Wednesday, January 18, 2012

Censorship: The Web Goes Dark

With minimal effort even casual Web users can locate information that many governments, including at times the U.S. government, would prefer to restrict: hardcore pornography, plans for making explosives or illegal drugs, home addresses of government officials and celebrities, unauthorized copies of copyrighted songs and movies, encouragement of racist violence and terrorism, and almost any imaginable type of objectionable content. Children researching homework assignments online may stumble upon Holocaust-denial and pro-genocide Web sites, unaware that what they are reading is not fact but paranoid delusion; criminals can find co-conspirators and all the information needed to plan their crimes.

At times the presence of this harmful content leads to demands for censorship, although harmful content is only a tiny portion of total online content—and many would disagree on whether particular content is harmful. Censorship carries a negative connotation; in the United States the power of the federal government to censor is severely restricted by the First Amendment to the U.S. Constitution, while the Fourteenth Amendment extends these restrictions to the state as well.

Even in pre-Internet times censorship was difficult. First, it was unpopular: the First Amendment is close to the core of the values lumped together under the heading "civil liberties"; censorship, in other words, is perceived as un-American. Second, the magnitude of the task was daunting even when information was published on paper. The Internet has done nothing to diminish the first problem, while expanding the second—the volume of information—by several orders of magnitude. In addition, the Internet provides new censorship challenges: encryption technology makes it easy to conceal content from government snoops; the lack of face-to-face contact provides children with access to the same information as adults; and the borderless nature of the Internet makes it easy for providers of content censored in one country to move that content to a server in another, more permissive country—while remaining accessible to web users in the first, censoring country.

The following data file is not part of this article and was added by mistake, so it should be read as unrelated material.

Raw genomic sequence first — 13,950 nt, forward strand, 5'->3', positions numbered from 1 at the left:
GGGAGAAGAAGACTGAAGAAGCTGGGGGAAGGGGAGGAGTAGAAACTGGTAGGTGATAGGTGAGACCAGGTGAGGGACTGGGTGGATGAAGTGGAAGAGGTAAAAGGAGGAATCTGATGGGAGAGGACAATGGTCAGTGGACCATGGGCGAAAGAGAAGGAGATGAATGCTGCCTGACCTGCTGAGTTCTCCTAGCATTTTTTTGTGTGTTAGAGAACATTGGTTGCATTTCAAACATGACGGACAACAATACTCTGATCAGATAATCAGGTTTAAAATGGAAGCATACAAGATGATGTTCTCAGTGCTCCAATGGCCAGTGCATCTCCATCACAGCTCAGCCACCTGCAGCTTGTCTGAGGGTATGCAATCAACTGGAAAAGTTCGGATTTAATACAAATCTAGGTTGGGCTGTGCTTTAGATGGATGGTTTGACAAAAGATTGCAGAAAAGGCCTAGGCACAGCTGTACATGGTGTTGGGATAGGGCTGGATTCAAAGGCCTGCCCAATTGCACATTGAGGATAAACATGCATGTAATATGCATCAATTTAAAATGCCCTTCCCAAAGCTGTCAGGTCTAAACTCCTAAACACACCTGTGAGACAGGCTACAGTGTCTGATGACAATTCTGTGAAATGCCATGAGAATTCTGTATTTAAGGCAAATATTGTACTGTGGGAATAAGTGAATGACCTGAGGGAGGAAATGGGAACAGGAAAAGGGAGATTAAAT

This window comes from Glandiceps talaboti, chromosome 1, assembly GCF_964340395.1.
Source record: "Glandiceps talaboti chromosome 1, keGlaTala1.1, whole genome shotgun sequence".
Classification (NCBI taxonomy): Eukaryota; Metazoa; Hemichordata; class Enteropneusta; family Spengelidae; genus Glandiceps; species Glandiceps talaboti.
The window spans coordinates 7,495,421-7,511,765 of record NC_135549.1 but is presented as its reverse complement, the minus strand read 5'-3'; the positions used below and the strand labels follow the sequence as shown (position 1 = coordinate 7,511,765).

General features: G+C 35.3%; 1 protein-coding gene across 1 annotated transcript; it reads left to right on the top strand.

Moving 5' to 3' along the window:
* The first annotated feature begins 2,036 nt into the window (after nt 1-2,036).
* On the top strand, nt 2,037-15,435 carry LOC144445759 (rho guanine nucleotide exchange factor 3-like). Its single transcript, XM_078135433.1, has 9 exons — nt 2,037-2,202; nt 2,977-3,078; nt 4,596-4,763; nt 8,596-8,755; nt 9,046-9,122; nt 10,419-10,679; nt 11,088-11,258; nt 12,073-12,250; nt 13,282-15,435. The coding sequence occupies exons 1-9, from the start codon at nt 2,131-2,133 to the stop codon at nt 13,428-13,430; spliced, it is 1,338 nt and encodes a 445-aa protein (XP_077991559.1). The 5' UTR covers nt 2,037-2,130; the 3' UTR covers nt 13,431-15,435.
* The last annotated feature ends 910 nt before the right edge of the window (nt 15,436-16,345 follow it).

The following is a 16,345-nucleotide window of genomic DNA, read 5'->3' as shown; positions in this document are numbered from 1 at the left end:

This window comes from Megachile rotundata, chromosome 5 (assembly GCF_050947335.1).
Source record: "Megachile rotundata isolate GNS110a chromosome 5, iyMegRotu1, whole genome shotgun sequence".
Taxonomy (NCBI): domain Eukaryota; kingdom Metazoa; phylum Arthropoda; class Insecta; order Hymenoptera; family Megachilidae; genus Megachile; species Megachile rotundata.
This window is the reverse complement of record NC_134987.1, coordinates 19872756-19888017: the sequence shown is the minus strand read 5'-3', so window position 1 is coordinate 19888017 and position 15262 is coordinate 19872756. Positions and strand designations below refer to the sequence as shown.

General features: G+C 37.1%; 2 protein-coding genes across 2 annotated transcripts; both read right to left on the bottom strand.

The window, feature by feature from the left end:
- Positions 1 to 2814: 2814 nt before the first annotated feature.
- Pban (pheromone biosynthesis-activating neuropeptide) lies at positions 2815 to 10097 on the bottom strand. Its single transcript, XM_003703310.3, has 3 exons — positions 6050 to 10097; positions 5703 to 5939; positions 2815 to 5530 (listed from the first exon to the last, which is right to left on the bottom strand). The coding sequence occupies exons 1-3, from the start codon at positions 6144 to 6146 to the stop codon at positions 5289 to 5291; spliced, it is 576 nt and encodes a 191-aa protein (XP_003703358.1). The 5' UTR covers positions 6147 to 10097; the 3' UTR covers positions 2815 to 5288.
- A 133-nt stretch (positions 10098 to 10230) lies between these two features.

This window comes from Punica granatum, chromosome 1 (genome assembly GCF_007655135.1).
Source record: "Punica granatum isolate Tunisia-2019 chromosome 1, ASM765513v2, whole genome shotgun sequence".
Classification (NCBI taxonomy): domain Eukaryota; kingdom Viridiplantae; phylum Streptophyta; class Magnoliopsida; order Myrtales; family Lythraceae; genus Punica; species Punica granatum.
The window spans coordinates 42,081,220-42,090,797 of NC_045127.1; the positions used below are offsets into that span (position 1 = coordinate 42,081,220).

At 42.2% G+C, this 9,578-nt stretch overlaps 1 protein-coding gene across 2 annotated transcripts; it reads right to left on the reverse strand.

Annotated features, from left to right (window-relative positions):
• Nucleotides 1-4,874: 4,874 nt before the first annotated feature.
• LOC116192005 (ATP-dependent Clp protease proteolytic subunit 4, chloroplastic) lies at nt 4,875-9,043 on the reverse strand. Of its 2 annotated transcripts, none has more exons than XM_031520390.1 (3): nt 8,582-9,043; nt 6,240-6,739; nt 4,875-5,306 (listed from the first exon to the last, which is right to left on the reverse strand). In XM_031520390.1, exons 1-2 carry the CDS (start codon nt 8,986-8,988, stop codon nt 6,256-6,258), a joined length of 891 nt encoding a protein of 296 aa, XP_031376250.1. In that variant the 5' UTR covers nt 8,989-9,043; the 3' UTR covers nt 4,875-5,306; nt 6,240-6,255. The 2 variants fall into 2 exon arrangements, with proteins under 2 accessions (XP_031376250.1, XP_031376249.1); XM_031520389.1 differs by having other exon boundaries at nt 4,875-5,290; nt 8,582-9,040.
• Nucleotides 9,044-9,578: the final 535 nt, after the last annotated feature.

This international character also makes it difficult for the government to control another type of information: content that infringes on the intellectual property of others. While the Digital Millennium Copyright Act provides measures to remove infringing content or shut down sites that promote illegal downloads, it applies only in the United States. US authorities and copyright holders can do little about Web sites that are based in foreign countries. In 2011, two bills were introduced in Congress to address this problem. The Stop Online Piracy Act (SOPA) and the Preventing Real Online Threats to Economic Creativity and Theft of Intellectual Property Act (PROTECT IP Act or PIPA) in the Senate attempt to stop copyright infringement via foreign Web sites by cutting off funds and access from the United States. While applauded by many rightsholders, such as film and music industry associations, the bills have been denounced by civil liberties groups and Internet technology companies as an avenue of government censorship that threatens the Internet itself. The controversy grabbed national headlines in January 2012 as many popular Web sites staged a protest on January 18, with such sites as Wikipedia, Reddit, and BoingBoing going completely dark while others including Craigslist and Google featured prominent messages against the bills urging the public to contact Congress.

(Partial excerpt) Cornwell, Nancy C. "Censorship: Overview." Issues: Understanding Controversy and SocietyABC-CLIO, 2012. Web. 18 Jan. 2012.

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